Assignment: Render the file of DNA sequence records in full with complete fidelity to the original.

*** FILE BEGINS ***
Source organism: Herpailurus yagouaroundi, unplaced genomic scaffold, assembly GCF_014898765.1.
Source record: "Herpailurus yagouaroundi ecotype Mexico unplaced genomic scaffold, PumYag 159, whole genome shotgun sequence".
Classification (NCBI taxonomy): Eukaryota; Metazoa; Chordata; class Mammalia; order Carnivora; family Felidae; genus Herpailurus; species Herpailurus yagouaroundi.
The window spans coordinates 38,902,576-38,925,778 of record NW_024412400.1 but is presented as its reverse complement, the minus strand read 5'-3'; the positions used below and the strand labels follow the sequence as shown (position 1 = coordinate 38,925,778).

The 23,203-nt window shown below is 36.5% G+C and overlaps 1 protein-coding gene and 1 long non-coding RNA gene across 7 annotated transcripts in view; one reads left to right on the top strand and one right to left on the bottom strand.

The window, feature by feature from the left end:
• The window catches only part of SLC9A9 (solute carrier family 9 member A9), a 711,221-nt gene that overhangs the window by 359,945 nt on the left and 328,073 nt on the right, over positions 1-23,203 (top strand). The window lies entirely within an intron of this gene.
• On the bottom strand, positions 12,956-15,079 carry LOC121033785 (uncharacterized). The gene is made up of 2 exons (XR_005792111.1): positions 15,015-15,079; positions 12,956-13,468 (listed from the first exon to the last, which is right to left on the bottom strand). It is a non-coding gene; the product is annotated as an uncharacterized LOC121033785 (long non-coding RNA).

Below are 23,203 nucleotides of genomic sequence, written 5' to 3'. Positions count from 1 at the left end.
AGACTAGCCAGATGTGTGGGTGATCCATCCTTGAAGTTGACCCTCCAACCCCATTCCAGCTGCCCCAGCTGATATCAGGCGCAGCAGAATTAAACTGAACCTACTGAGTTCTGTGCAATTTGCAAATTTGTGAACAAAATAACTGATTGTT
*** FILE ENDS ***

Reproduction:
Source organism: Herpailurus yagouaroundi, unplaced genomic scaffold, assembly GCF_014898765.1.
Source record: "Herpailurus yagouaroundi ecotype Mexico unplaced genomic scaffold, PumYag 159, whole genome shotgun sequence".
Classification (NCBI taxonomy): Eukaryota; Metazoa; Chordata; class Mammalia; order Carnivora; family Felidae; genus Herpailurus; species Herpailurus yagouaroundi.
The window spans coordinates 38,902,576-38,925,778 of record NW_024412400.1 but is presented as its reverse complement, the minus strand read 5'-3'; the positions used below and the strand labels follow the sequence as shown (position 1 = coordinate 38,925,778).

The 23,203-nt window shown below is 36.5% G+C and overlaps 1 protein-coding gene and 1 long non-coding RNA gene across 7 annotated transcripts in view; one reads left to right on the top strand and one right to left on the bottom strand.

The window, feature by feature from the left end:
• The window catches only part of SLC9A9 (solute carrier family 9 member A9), a 711,221-nt gene that overhangs the window by 359,945 nt on the left and 328,073 nt on the right, over positions 1-23,203 (top strand). The window lies entirely within an intron of this gene.
• On the bottom strand, positions 12,956-15,079 carry LOC121033785 (uncharacterized). The gene is made up of 2 exons (XR_005792111.1): positions 15,015-15,079; positions 12,956-13,468 (listed from the first exon to the last, which is right to left on the bottom strand). It is a non-coding gene; the product is annotated as an uncharacterized LOC121033785 (long non-coding RNA).

Below are 23,203 nucleotides of genomic sequence, written 5' to 3'. Positions count from 1 at the left end.
AGACTAGCCAGATGTGTGGGTGATCCATCCTTGAAGTTGACCCTCCAACCCCATTCCAGCTGCCCCAGCTGATATCAGGCGCAGCAGAATTAAACTGAACCTACTGAGTTCTGTGCAATTTGCAAATTTGTGAACAAAATAACTGATTGTT